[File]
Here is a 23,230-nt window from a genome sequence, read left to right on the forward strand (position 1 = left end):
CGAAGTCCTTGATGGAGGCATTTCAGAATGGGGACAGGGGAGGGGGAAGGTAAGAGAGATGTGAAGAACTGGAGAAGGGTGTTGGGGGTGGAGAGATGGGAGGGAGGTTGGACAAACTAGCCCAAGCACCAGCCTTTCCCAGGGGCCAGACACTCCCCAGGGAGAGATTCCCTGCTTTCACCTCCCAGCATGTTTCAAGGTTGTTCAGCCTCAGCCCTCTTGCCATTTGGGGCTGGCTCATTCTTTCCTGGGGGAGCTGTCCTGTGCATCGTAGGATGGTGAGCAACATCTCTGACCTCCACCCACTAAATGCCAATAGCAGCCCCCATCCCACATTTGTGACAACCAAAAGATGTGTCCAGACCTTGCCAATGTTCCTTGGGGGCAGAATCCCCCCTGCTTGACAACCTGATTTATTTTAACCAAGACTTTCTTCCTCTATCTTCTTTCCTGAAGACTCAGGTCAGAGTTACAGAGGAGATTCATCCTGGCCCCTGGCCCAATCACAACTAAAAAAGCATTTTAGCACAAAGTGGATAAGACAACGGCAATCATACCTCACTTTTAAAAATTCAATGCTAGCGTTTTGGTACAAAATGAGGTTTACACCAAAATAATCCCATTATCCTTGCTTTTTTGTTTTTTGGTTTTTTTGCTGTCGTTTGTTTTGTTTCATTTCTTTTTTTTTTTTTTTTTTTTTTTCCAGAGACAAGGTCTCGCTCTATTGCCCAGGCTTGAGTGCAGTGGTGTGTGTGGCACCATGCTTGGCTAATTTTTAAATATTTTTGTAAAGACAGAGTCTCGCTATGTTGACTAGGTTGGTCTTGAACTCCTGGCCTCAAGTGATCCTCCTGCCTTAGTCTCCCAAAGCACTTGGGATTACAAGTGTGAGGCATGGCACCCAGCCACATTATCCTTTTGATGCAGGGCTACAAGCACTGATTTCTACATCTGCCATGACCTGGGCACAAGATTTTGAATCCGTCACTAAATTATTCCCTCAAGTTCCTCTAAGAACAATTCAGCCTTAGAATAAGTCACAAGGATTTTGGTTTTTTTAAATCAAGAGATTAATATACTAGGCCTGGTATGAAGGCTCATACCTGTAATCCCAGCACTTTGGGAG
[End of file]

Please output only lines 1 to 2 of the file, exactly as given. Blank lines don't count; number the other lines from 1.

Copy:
Here is a 23,230-nt window from a genome sequence, read left to right on the forward strand (position 1 = left end):
CGAAGTCCTTGATGGAGGCATTTCAGAATGGGGACAGGGGAGGGGGAAGGTAAGAGAGATGTGAAGAACTGGAGAAGGGTGTTGGGGGTGGAGAGATGGGAGGGAGGTTGGACAAACTAGCCCAAGCACCAGCCTTTCCCAGGGGCCAGACACTCCCCAGGGAGAGATTCCCTGCTTTCACCTCCCAGCATGTTTCAAGGTTGTTCAGCCTCAGCCCTCTTGCCATTTGGGGCTGGCTCATTCTTTCCTGGGGGAGCTGTCCTGTGCATCGTAGGATGGTGAGCAACATCTCTGACCTCCACCCACTAAATGCCAATAGCAGCCCCCATCCCACATTTGTGACAACCAAAAGATGTGTCCAGACCTTGCCAATGTTCCTTGGGGGCAGAATCCCCCCTGCTTGACAACCTGATTTATTTTAACCAAGACTTTCTTCCTCTATCTTCTTTCCTGAAGACTCAGGTCAGAGTTACAGAGGAGATTCATCCTGGCCCCTGGCCCAATCACAACTAAAAAAGCATTTTAGCACAAAGTGGATAAGACAACGGCAATCATACCTCACTTTTAAAAATTCAATGCTAGCGTTTTGGTACAAAATGAGGTTTACACCAAAATAATCCCATTATCCTTGCTTTTTTGTTTTTTGGTTTTTTTGCTGTCGTTTGTTTTGTTTCATTTCTTTTTTTTTTTTTTTTTTTTTTTCCAGAGACAAGGTCTCGCTCTATTGCCCAGGCTTGAGTGCAGTGGTGTGTGTGGCACCATGCTTGGCTAATTTTTAAATATTTTTGTAAAGACAGAGTCTCGCTATGTTGACTAGGTTGGTCTTGAACTCCTGGCCTCAAGTGATCCTCCTGCCTTAGTCTCCCAAAGCACTTGGGATTACAAGTGTGAGGCATGGCACCCAGCCACATTATCCTTTTGATGCAGGGCTACAAGCACTGATTTCTACATCTGCCATGACCTGGGCACAAGATTTTGAATCCGTCACTAAATTATTCCCTCAAGTTCCTCTAAGAACAATTCAGCCTTAGAATAAGTCACAAGGATTTTGGTTTTTTTAAATCAAGAGATTAATATACTAGGCCTGGTATGAAGGCTCATACCTGTAATCCCAGCACTTTGGGAG